Rhema’s coming upon another birthday. Brandon and I were recently reflecting on the adventures life with our precious girl has brought us. We recounted some of the stories aloud, others we just shook our head smiled – no words necessary.
Remember the early years? The worrying, wondering and waiting? The silence. Remember when her brain continuously seized forty times a minute.
Oh, she was such a little tornado. It took every ounce of energy to keep her safe. The most tired days of life. Remember how much she loved the big windows in the old house? She would climb up and stand in that window all night long. There were those old, double-hung rope and pulley windows with stained blue panes. The ropes were broken, and every night she would pull down on the ropes. I can still hear the counterweight inside the frame screech up to the top and then come crashing down. She liked the sound, and she particularly liked to hear it over and over in the middle of the night.
And then there was the poop art. It seemed I was cleaning her and scrubbing the floors and walls every day. I never thought it would end, I really didn’t. But it did. And now she’s toilet trained. (!)
We can never forget the severe lead poisoning that came from eating paint off those walls and windows. We can never forget that dark period, and the many months of chelation treatment. But she made it. We made it.
How about the hair-pulling and swallowing and the resulting gastro problems? Another struggle I was sure would never end – even when we cut her hair short. But now she is healthy again, and I can brush her curls into a ponytail.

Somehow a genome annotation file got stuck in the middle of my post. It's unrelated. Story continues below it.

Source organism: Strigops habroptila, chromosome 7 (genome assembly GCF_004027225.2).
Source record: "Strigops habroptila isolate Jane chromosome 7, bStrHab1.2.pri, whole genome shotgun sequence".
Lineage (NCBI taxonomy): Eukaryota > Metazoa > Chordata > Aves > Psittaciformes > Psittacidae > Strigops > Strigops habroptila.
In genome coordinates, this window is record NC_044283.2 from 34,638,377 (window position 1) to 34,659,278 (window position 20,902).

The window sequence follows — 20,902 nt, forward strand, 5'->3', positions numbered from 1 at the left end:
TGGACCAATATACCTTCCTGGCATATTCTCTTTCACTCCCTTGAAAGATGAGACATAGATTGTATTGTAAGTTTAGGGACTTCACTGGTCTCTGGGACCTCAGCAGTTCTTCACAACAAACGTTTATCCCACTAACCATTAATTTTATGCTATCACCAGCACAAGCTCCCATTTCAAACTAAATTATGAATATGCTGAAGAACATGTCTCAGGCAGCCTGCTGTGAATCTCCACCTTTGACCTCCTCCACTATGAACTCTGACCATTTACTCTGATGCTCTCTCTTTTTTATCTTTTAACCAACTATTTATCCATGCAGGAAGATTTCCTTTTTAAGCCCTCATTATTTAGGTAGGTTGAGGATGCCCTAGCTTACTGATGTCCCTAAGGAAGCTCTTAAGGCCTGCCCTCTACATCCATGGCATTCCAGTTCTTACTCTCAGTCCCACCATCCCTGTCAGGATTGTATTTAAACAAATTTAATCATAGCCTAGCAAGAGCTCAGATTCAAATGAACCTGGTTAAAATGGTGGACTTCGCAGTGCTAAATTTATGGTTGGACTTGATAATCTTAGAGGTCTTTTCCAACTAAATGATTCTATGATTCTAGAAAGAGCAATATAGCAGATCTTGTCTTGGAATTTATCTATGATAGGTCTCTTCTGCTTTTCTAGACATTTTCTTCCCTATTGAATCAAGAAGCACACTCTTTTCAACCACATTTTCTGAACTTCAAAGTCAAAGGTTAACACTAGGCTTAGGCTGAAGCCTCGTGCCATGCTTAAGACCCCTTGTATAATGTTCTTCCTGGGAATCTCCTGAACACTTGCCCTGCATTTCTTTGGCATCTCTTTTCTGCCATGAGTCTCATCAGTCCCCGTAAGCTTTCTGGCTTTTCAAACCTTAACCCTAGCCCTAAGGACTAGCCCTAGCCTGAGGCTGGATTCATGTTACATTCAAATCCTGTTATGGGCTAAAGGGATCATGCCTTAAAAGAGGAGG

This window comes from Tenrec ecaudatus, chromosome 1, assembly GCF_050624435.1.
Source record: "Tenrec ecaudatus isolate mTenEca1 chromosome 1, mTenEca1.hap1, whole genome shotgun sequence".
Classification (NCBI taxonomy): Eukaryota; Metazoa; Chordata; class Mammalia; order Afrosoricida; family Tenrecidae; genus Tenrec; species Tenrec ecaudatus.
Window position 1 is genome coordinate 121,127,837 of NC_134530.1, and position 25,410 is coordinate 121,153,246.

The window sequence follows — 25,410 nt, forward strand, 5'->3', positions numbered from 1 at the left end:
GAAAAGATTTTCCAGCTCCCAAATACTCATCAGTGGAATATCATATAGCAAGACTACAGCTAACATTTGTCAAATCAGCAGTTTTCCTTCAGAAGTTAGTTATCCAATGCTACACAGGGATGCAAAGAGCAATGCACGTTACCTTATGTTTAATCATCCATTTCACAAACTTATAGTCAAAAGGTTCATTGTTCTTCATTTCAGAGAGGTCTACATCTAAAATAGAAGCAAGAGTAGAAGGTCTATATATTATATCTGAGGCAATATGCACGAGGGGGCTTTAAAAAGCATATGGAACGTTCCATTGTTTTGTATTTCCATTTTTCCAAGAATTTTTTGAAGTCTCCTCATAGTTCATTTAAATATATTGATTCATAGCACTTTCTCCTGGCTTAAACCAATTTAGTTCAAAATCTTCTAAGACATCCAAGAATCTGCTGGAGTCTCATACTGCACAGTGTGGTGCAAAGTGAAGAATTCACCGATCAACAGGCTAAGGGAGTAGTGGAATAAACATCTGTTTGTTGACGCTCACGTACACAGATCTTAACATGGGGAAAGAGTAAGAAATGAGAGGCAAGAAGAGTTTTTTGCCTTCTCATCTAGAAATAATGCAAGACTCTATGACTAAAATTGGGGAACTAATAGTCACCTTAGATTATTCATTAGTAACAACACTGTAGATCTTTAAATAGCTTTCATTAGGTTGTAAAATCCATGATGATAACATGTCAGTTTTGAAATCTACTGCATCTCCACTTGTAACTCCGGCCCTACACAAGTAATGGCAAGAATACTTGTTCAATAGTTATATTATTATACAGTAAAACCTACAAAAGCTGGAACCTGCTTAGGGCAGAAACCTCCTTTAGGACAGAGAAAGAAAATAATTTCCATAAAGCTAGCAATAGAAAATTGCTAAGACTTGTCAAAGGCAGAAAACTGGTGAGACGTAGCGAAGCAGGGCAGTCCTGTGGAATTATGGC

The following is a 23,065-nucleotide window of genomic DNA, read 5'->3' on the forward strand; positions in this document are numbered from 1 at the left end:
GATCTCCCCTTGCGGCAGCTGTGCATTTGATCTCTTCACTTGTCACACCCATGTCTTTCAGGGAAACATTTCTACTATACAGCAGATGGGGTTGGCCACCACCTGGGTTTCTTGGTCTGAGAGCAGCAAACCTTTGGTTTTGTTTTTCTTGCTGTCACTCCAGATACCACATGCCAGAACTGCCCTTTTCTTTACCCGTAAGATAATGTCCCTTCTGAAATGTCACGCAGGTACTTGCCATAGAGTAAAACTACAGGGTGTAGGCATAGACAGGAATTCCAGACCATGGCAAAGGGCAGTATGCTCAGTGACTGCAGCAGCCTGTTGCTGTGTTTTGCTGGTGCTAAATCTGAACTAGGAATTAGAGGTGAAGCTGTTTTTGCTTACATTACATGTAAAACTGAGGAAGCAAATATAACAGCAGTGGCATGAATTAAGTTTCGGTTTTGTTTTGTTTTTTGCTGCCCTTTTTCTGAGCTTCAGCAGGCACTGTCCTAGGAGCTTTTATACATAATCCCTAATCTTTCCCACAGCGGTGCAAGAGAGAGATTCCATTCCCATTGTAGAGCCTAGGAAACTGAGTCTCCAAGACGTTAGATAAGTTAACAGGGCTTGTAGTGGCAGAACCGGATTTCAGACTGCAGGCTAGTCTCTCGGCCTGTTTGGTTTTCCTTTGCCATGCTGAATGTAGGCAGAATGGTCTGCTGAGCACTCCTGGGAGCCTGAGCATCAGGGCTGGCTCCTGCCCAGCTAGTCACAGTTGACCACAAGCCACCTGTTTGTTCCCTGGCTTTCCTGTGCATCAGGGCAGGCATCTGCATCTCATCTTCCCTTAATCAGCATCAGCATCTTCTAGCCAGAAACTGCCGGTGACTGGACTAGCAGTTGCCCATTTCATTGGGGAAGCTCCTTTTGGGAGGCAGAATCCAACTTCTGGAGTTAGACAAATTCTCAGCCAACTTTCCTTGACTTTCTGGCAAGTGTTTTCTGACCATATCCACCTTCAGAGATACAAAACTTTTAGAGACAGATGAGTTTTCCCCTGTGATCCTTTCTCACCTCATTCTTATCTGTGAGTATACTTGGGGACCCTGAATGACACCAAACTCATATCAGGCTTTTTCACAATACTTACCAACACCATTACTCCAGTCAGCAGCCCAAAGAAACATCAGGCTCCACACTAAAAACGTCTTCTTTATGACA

Those days are behind us and now we face new and different challenges.
For I consider the sufferings of this present time are not worth comparing with the glory that is to be revealed to us. ~Romans 8:18
A couple weeks ago our pastor said something that has stuck with me. He said there are bumper stickers that say, “Ask me about my grandchildren.” But you never see stickers that say “Ask me about my daughter’s labor.” Yet in life we can be so focused on the labor… on the hardship… we forget about the glory that’s coming. The challenge is to say, in whatever circumstance, Ask me about the glory.
I think it has something to do with searching for the secret of contentment that spills into joy and thankfulness. Lord, I won’t compare. I won’t count any losses today. I won’t take this, all I have, for granted. Thank you, thank you, thank you Lord. There’s God-glory in that.
The magnificence is seeing God do what he does – make beauty out of ashes and the impossible possible, sing a song without words, stretch faithfulness to the sky.
The hope of glory to come is all in Him. One day when we will be disability-free, pain –free, sin-and-sadness free. As my friend Lianna wrote years ago: ‘I cried when I imagined Rhema, who doesn’t necessarily respond when you call her name, rising up at Jesus’ voice calling her. I pictured her hearing him and responding, unhindered by autism. Autism and epilepsy will be non-factors.’ She’ll lift her head and dance upon gold-paved streets. She will open her mouth and sing praises to her Lord forever.